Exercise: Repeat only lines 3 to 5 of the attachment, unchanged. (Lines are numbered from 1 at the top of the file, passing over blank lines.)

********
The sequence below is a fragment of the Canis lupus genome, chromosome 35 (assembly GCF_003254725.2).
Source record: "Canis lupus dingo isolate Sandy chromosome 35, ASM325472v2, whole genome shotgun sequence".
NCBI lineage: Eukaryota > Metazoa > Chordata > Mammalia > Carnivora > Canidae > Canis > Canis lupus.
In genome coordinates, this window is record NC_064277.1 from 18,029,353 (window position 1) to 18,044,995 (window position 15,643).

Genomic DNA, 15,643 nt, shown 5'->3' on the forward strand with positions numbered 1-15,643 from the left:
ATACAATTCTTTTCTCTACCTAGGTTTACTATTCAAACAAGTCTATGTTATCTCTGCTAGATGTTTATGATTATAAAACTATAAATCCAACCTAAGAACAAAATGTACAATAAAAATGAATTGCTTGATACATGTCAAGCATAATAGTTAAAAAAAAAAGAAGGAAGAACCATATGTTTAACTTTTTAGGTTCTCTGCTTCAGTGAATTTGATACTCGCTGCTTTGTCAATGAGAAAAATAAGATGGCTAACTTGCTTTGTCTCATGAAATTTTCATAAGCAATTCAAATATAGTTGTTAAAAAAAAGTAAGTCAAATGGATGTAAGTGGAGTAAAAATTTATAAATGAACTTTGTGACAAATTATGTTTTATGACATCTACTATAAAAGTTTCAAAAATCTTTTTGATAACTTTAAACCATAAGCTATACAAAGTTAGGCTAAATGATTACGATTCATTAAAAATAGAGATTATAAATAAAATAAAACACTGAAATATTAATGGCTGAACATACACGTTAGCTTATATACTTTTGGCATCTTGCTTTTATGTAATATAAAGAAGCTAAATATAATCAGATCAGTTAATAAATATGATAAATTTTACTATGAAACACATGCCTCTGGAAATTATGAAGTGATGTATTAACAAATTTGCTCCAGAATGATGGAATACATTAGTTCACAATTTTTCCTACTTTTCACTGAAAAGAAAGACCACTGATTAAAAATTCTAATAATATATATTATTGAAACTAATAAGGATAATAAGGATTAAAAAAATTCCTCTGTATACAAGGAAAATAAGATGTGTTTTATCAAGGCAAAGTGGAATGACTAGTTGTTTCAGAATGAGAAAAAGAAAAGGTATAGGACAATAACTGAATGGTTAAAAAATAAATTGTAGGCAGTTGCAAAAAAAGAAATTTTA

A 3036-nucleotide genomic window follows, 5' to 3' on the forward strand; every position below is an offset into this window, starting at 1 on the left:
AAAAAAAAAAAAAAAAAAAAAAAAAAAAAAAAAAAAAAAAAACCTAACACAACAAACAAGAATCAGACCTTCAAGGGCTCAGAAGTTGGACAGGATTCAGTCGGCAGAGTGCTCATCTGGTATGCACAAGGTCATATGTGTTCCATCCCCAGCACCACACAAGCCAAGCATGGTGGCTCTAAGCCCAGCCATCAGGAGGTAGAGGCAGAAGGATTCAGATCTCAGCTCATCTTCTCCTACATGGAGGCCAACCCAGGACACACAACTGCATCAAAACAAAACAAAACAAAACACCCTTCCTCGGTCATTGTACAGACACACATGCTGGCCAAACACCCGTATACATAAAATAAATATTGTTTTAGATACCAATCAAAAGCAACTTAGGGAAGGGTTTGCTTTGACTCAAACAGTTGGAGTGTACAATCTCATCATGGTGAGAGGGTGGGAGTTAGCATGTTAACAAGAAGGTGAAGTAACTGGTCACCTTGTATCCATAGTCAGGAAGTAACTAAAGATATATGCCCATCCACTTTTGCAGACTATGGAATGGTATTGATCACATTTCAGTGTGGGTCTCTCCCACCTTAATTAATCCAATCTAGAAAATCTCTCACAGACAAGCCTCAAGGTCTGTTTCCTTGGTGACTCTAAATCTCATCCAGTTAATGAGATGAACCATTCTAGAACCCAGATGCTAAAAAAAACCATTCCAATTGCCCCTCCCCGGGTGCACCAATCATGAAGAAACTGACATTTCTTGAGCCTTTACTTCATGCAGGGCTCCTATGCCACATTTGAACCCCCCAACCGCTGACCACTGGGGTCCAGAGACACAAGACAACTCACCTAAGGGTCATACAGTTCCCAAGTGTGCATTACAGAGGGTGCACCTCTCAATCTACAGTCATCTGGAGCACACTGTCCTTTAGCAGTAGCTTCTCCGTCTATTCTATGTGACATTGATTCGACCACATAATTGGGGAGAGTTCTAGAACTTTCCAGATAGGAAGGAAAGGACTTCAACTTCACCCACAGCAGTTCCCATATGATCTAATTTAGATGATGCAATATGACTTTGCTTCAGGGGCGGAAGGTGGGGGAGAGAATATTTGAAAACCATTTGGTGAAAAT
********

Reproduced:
NCBI lineage: Eukaryota > Metazoa > Chordata > Mammalia > Carnivora > Canidae > Canis > Canis lupus.
In genome coordinates, this window is record NC_064277.1 from 18,029,353 (window position 1) to 18,044,995 (window position 15,643).

Genomic DNA, 15,643 nt, shown 5'->3' on the forward strand with positions numbered 1-15,643 from the left: